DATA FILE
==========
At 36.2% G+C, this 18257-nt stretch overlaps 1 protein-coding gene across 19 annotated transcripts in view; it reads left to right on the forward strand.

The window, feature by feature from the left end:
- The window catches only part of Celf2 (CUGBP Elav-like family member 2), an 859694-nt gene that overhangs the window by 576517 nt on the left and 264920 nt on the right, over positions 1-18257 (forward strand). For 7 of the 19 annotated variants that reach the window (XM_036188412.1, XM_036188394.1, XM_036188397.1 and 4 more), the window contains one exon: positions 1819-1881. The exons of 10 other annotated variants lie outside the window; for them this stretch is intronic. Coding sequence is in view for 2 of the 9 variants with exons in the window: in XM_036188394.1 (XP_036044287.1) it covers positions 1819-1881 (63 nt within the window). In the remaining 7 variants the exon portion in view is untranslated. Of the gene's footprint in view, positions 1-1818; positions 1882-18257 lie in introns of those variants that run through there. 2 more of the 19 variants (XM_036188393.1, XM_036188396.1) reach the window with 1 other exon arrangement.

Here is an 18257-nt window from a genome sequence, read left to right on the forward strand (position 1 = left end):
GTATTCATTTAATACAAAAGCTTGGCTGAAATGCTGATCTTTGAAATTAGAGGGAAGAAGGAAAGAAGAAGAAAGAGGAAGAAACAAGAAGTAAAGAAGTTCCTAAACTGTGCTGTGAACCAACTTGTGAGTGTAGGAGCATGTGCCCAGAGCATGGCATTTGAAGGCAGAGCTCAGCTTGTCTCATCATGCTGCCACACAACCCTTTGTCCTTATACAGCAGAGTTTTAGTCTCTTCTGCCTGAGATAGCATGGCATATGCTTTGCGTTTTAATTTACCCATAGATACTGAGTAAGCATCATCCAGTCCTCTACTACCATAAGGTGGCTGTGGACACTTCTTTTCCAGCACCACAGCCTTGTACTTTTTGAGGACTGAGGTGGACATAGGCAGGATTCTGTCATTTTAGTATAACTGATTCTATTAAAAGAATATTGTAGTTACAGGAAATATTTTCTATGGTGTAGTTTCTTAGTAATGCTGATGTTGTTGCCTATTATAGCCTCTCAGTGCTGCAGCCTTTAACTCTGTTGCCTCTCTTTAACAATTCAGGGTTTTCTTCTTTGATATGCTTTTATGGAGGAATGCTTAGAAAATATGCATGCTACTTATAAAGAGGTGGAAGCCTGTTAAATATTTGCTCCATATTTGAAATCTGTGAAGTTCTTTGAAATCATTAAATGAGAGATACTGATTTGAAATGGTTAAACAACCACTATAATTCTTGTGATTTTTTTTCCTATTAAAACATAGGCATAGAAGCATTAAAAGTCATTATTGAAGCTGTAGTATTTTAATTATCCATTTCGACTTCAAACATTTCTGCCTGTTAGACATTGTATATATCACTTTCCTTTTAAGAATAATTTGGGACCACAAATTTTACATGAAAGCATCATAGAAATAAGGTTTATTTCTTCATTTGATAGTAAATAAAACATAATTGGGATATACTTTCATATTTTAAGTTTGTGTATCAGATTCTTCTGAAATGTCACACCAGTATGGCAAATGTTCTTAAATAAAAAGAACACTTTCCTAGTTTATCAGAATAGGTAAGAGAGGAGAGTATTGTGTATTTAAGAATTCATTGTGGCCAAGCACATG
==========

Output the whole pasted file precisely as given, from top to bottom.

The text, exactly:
At 36.2% G+C, this 18257-nt stretch overlaps 1 protein-coding gene across 19 annotated transcripts in view; it reads left to right on the forward strand.

The window, feature by feature from the left end:
- The window catches only part of Celf2 (CUGBP Elav-like family member 2), an 859694-nt gene that overhangs the window by 576517 nt on the left and 264920 nt on the right, over positions 1-18257 (forward strand). For 7 of the 19 annotated variants that reach the window (XM_036188412.1, XM_036188394.1, XM_036188397.1 and 4 more), the window contains one exon: positions 1819-1881. The exons of 10 other annotated variants lie outside the window; for them this stretch is intronic. Coding sequence is in view for 2 of the 9 variants with exons in the window: in XM_036188394.1 (XP_036044287.1) it covers positions 1819-1881 (63 nt within the window). In the remaining 7 variants the exon portion in view is untranslated. Of the gene's footprint in view, positions 1-1818; positions 1882-18257 lie in introns of those variants that run through there. 2 more of the 19 variants (XM_036188393.1, XM_036188396.1) reach the window with 1 other exon arrangement.

Here is an 18257-nt window from a genome sequence, read left to right on the forward strand (position 1 = left end):
GTATTCATTTAATACAAAAGCTTGGCTGAAATGCTGATCTTTGAAATTAGAGGGAAGAAGGAAAGAAGAAGAAAGAGGAAGAAACAAGAAGTAAAGAAGTTCCTAAACTGTGCTGTGAACCAACTTGTGAGTGTAGGAGCATGTGCCCAGAGCATGGCATTTGAAGGCAGAGCTCAGCTTGTCTCATCATGCTGCCACACAACCCTTTGTCCTTATACAGCAGAGTTTTAGTCTCTTCTGCCTGAGATAGCATGGCATATGCTTTGCGTTTTAATTTACCCATAGATACTGAGTAAGCATCATCCAGTCCTCTACTACCATAAGGTGGCTGTGGACACTTCTTTTCCAGCACCACAGCCTTGTACTTTTTGAGGACTGAGGTGGACATAGGCAGGATTCTGTCATTTTAGTATAACTGATTCTATTAAAAGAATATTGTAGTTACAGGAAATATTTTCTATGGTGTAGTTTCTTAGTAATGCTGATGTTGTTGCCTATTATAGCCTCTCAGTGCTGCAGCCTTTAACTCTGTTGCCTCTCTTTAACAATTCAGGGTTTTCTTCTTTGATATGCTTTTATGGAGGAATGCTTAGAAAATATGCATGCTACTTATAAAGAGGTGGAAGCCTGTTAAATATTTGCTCCATATTTGAAATCTGTGAAGTTCTTTGAAATCATTAAATGAGAGATACTGATTTGAAATGGTTAAACAACCACTATAATTCTTGTGATTTTTTTTCCTATTAAAACATAGGCATAGAAGCATTAAAAGTCATTATTGAAGCTGTAGTATTTTAATTATCCATTTCGACTTCAAACATTTCTGCCTGTTAGACATTGTATATATCACTTTCCTTTTAAGAATAATTTGGGACCACAAATTTTACATGAAAGCATCATAGAAATAAGGTTTATTTCTTCATTTGATAGTAAATAAAACATAATTGGGATATACTTTCATATTTTAAGTTTGTGTATCAGATTCTTCTGAAATGTCACACCAGTATGGCAAATGTTCTTAAATAAAAAGAACACTTTCCTAGTTTATCAGAATAGGTAAGAGAGGAGAGTATTGTGTATTTAAGAATTCATTGTGGCCAAGCACATG